The project is conducted using an adapted version of the Trendspotter methodology with the objective to increase our understanding of the impact of the COVID-19 epidemic and national containment measures on patterns of drug use, emerging harms and challenges and adaptations of drug service providers in the Western Balkan region, as well as identify potential national best practices in responding to this public health challenge. We take a step-wise approach with the first investigation focusing on service provision, followed by drug use patterns and risks and security issues.
The investigation has multiple components – namely expert surveys and facilitated groups.
In the second step, EMCDDA will be approaching regional experts from drug services and informed about service provision (OST, needle exchange programmes, harm reduction, treatment, drug services in prisons) in order to get a more in-depth understanding of the developments via facilitated groups.
The University Institute of Lisbon (ISCTE-IUL) and the EU drugs agency (EMCDDA) will be joining forces once again next summer to hold the ninth European drugs summer school (EDSS) on ‘Illicit drugs in Europe: demand, supply and public policies’. This two-week course will take place in the Portuguese capital from 29 June to 10 July 2020.
Professionals, academics and experts from the Western Balkan region* will have an opportunity to participate in the EDSS this year, thanks to three bursaries being offered through the EMCDDA Instrument of Pre-accession Assistance 7 project (IPA7), which kicked off in July 2019. The aim of the three-year project, running until June 2022, is to ensure that the six IPA beneficiaries (1) are able to participate effectively in the activities of the EMCDDA and the Reitox network upon EU accession.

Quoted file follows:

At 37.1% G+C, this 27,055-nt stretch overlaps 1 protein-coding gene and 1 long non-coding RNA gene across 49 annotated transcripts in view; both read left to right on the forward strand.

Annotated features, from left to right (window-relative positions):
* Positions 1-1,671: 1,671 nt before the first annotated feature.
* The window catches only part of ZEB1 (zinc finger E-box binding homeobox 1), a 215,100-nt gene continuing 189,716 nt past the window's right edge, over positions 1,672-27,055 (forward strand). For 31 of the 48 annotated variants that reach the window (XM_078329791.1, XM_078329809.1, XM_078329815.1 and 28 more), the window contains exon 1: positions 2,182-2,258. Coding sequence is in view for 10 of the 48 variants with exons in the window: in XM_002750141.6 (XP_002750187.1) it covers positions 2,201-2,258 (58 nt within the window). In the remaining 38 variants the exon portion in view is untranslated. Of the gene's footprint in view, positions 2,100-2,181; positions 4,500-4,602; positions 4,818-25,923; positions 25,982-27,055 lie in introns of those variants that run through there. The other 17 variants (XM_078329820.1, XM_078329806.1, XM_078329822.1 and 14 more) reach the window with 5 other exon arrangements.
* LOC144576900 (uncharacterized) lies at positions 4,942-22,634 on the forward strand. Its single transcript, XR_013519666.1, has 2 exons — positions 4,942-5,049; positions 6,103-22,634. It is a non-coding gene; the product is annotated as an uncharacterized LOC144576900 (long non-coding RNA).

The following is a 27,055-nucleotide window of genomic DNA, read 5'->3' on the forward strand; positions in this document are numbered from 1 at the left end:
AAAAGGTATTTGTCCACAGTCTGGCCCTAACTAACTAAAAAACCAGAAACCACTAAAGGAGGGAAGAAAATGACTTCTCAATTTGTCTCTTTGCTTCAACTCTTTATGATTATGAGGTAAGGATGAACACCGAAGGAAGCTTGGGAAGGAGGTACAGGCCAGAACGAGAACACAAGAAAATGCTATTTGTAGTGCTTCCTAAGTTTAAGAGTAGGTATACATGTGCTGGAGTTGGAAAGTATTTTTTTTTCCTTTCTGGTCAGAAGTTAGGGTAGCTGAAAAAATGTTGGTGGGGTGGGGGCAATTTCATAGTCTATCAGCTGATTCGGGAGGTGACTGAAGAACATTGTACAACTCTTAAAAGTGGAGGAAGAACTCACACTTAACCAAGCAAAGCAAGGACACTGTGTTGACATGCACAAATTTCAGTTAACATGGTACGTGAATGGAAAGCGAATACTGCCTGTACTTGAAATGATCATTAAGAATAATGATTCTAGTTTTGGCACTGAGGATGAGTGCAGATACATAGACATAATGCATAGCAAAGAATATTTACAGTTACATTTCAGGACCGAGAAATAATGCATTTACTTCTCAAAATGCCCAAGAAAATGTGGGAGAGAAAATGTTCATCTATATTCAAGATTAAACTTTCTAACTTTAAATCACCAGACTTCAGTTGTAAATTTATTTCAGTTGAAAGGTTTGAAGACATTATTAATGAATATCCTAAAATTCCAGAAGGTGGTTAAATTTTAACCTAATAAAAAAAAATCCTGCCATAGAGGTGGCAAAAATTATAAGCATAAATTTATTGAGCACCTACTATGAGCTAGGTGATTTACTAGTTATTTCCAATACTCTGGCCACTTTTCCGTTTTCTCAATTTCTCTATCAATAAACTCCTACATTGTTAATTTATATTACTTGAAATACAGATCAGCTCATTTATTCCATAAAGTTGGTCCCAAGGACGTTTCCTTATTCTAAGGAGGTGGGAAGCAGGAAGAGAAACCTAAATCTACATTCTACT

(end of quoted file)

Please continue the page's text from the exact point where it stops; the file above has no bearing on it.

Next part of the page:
The bursaries will cover flights and EDSS fees.
The deadline for applications is 26 February 2020 and successful candidates will be notified by 9 March 2020.
Every year in autumn, The European Monitoring Centre for Drugs and Drug Addiction (EMCDDA) organises Reitox meeting – the European information network on drugs and drug addiction. The 8th Extended Reitox network meeting was held on 12 November in the EMCDDA premises in Lisbon, Portugal. It brought together representatives from circa 50 countries, including: the Heads of the 30 Reitox national focal points from the 28 EU Member States, Norway and Turkey; representatives from the 6 Western Balkan countries covered by the European Instrument for Pre-Accession Technical assistance project (IPA7) and representatives from 15 European Neighbouring Policy area countries.